Review - GSO RC12 Truss Ritchey Chretien Astrograph

Guan Sheng Optical (GSO) is telescope manufacturing company. They are based in Taiwan. They make affording telescopes for the consumer market and also mirror sets for some of the other more expensive Ritchie Chretien (RC) manufacturers.

All their mirrors are CNC manufactured and of a very high quality. Mirrors test well with good Stehl ratios and infragrams. Though none of this information is freely available or included in purchase, you can request the information.

I first bought a GSO RC when they were introduced to Australia in 2008/09. The optical surfaces were very good as was the optical tube which was carbon fibre. I used that telescope to image quite a few objects in the night sky after I made a few modifications to the primary baffle tube and the purchase of a quality focuser.

In early 2011 I decided to upgrade to the GSO RC12. At the time it had a steel tube (still available I believe) with tube rings and dove tails top and bottom. It also came with a large focusor made by GSO. After some early trialling I found that the steel tube would not hold focus long enough in the early part of the evening to do any useful imaging.

Nor was the focusor any good despite its size. It had a fair bit of flop in it and this affected the collimation of the telescope. I was disappointed by these faults but I did know the optics were going to be useful in the long term. I had several conversations with Jim Sheng about the issues and he had indicated that a carbon truss was under development. It took several years for this truss system to be realised and available to the market. When it became available I ordered just the truss from GSO and installed the mirror set into the OTA.

Upon testing I found that the carbon system was very stable. It would hold focus for many hours before focusing would need to be conducted again. However some other problems arose. The first was that the secondary would dew up badly. To solve this issue I installed a Kendrick dew heater into the secondary assembly. This involved drilling a hole into the rear plate of the secondary and then taping the cables of the heater along one of the spider veins. It worked perfectly and dewing of the secondary has not been a problem since. It is also on my nag list to Jim Sheng for future development and incorporation of his scopes. It would be good if GSO installed secondary dew heaters in manufacture.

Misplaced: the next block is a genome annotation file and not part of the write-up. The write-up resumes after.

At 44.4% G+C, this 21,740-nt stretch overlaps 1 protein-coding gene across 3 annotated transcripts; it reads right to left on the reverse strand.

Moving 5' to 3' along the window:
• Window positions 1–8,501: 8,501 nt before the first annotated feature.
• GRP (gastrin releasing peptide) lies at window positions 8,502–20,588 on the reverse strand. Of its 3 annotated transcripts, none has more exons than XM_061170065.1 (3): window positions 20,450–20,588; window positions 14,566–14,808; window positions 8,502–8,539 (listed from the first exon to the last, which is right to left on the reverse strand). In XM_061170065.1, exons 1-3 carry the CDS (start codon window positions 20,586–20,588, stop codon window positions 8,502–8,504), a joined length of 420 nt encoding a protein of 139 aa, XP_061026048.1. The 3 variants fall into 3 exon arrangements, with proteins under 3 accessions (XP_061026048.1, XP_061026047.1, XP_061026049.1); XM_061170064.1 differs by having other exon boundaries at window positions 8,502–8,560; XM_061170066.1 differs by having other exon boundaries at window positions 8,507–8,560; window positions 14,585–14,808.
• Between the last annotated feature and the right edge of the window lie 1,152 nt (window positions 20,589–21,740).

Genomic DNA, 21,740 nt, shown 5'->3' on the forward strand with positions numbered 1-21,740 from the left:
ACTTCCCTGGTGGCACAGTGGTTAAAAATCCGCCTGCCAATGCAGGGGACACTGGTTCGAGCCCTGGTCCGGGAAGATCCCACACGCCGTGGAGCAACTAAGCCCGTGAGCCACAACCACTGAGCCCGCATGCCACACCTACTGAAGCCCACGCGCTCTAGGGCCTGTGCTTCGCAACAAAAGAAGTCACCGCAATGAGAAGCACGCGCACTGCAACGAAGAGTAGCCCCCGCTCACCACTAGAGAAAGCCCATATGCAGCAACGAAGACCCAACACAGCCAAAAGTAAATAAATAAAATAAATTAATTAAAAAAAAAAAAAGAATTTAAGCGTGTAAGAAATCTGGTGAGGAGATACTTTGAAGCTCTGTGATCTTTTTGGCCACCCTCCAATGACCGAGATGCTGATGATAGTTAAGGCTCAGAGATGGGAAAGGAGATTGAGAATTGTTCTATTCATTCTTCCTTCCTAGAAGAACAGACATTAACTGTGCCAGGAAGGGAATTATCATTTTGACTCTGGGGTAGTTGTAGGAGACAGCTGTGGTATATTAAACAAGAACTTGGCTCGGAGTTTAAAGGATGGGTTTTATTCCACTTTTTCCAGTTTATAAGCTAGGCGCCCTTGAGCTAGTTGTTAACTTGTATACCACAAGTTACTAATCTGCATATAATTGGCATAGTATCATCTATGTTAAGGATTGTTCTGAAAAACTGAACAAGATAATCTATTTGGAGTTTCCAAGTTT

The next problem was that of imaging payload was being supported by the mirror assembly. Whilst, smaller payloads would not cause a problem, I found that putting about 12kgs of imaging equipment on to the OTA would cause distortions to star shapes and collimation would be affected by elevation. Gravity was working against the design. Working closely with GSO and Bintel, we came up with a design which would support heavy imaging trains and not affect collimation. The imaging assembly is now supported by a camera adjusting ring/imaging train support ring, which is supported by the rear OTA plate. The primary is unaffected by the imaging assembly as a result. Since installation of the new mirror assembly and rear plate I have had not issues with star shapes or collimation at all.

Future developments are likely to incorporate a flattener/corrector for these scopes. Currently, there is not a corrector available from GSO. This can mean for larger sensors you need to either purchase a dedicated flattener from other RC manufacturers (which are very expensive) or you simply have to crop. I have tried a couple of cheaper flatteners and they do not work, so I have opted to wait out a dedicated flattener from GSO. There is one in development and have seen the prototype. At this stage it is only 2”, but a 3” version is in planning.

What I like most about these scopes is that bang for buck they can and do compete well with the more expensive RC’s.

The OTA’s are developed enough now that great results can be obtained with them. My images would seem to attest to that. Instead of paying twenty to thirty thousand dollars you can get a scope for under ten thousand dollars which has great optics, can hold collimation well and holds focus for long periods of time.

You will need still need to do some tinkering to get the scope working at peak performance but not nearly as much tinkering that I have had to do in the past. A new focusor is a must and a dew heater for the secondary if you have lots of dew in your imaging site. You will need to learn about collimation of an RC too. Collimation of these scopes is demanding and requires careful adjustments to get things near perfect. Having the right tools for collimation will help to obtain perfect collimation.

Overall these are very good telescopes now and I will be buying a bigger one in the near future.